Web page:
You’ll notice, also, that her feet — while still possessing the ridiculously arched feet for high heel shoes — are not so ludicrously tiny as Barbie’s. These actually look more or less the right size for her body.
Now, I probably had more to say about Tuesday, but I’ve run out of pictures. 😛 Instead — to justify the “x 2” in the title of the post — I want to share another doll I got recently, though this one came from Etsy.
This is Aja from Hasbro’s “Jem and the Holograms” line of dolls from the 1980s. I never had any of these dolls as a kid, so it’s pretty cool to get my hands on one, and because she’s missing a hand, she was extremely cheap. (She was only coming along for the ride, however. The main reason I made this order was for the other doll in it — also 1980s vintage — but I’ll tell you about her next time. 😛 Like I said, camera ran out of battery power. They’re charging now, though.)
My plan had been to re-body her head onto a Made-to-Move Barbie.
Because, as I said, I’d never had one of these dolls before. I didn’t know that they were actually significantly larger than Barbie. Okay, not “significantly,” per se, but enough larger that her head would be way too big on a Barbie body, and that her neck hole is about twice as large as a Barbie’s.
However, it turns out that the missing hand is almost the only thing wrong with her. (She does have a small pink stain on one shoulder as well, but that’s not a big deal.) So all I have to do is replace her hand. I’d just make a mold off her other hand, but she doesn’t want to have two left hands, surely, and I can’t find any other doll in my collection whose hands are quite the same size. (The closest match I came up with was Deuce Gorgon, but his hands are very obviously masculine, so that wasn’t gonna happen.) I’m going to have to pick a doll with a similar hand design (either Tuesday or a Bratzilla, whichever has the larger hands) and make a mold off of it, then make a polymer clay hand, and then make another mold off of that. I’ve noticed that polymer clay versions off of molds of doll parts give a result that’s slightly larger than the original, so hopefully the scaling up will be the right amount to make it more or less match in size. I’ll never match the color, of course, so I’m thinking a blue-glittery, transparent resin hand: one that’ll look a bit holographic, since she’s one of the Holograms. 😛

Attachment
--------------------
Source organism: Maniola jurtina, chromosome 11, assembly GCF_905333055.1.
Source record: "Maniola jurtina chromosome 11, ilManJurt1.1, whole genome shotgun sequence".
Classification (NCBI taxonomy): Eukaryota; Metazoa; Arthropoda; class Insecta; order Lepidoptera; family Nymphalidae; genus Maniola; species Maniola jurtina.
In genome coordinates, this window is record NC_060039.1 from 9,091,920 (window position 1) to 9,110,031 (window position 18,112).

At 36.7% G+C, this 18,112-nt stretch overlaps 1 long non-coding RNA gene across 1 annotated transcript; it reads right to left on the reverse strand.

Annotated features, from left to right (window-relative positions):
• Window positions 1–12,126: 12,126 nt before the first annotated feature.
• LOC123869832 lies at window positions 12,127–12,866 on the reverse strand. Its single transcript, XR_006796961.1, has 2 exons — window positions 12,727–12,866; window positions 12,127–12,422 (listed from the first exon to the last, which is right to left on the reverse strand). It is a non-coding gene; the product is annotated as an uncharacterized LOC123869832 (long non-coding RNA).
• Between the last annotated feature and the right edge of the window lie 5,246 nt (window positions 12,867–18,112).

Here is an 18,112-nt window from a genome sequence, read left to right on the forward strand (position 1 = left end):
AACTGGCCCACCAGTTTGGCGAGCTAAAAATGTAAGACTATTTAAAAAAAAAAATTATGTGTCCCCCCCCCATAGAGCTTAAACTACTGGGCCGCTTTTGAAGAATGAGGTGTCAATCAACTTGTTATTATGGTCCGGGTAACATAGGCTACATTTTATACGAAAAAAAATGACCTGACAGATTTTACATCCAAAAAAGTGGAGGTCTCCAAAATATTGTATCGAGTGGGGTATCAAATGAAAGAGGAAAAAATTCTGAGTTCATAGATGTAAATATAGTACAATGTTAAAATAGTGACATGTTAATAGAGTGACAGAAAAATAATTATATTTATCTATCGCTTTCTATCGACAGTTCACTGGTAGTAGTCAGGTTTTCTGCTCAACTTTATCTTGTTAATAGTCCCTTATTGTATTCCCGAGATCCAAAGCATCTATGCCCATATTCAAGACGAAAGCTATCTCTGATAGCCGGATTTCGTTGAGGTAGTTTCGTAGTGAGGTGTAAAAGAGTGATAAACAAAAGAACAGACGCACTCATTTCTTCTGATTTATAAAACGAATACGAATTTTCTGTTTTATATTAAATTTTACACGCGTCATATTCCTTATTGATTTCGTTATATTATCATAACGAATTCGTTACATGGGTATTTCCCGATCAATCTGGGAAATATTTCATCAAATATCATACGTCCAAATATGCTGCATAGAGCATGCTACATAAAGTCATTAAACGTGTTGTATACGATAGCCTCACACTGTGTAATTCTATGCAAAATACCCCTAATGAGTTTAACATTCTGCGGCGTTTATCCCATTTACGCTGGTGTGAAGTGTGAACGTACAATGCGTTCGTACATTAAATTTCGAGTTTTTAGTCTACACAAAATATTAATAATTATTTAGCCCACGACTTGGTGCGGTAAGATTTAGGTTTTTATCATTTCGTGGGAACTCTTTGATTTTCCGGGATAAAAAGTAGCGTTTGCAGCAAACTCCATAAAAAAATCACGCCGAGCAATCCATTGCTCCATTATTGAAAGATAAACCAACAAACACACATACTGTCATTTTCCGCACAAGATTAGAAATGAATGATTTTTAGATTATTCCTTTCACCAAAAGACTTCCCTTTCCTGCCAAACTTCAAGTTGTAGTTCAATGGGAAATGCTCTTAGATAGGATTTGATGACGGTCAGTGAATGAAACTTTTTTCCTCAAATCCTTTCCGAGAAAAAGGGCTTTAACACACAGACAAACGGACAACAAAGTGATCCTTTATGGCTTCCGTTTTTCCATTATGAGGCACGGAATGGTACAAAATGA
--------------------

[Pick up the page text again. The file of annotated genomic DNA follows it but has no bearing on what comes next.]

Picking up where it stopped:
Part of the reason I’ve never had a Jem doll before is that I’ve never been a big fan of their faces, but I liked the way this one looked.
Getting her clothing may prove difficult, since she’s so much thicker than a Barbie in every dimension other than bust-line. I’m going to have to see what I can come up with on Etsy, I guess.
Anyway, the gallery for this post is here.
Before I go, a brief update about Pyrrha. I finally got her old eye mechanism out, and her new eye mechanism in, and all her eye chips finally decided on. While I was at it, I washed her hair to try and make her bangs behave. Then as I was about to put the back of her head back on, I suddenly realized I had forgotten to put her pullstrings back in place.
Well, the one for the sleep eyes was no problem.
But the main pullstring!
I couldn’t get it to go through the hole.
So I put it through a needle and somehow managed to get the needle most of the way through the hole…but the eye was so wide it wouldn’t fit through the hole. But any smaller eye and the string wouldn’t have gone through!
I had so much trouble getting the eye mechanism in and out. I really don’t want to have to do it again. But I’m not sure what else to do.
Maybe if I had some really thin thread I could tie one end of it around the tip of the pullstring, thread the other end through, and then pull the pullstring through that way.
I’m not sure.
But while I dither about the best course of action, poor Pyrrha is still lying here in pieces. 😦 If anyone has any suggestions, I’m all ears…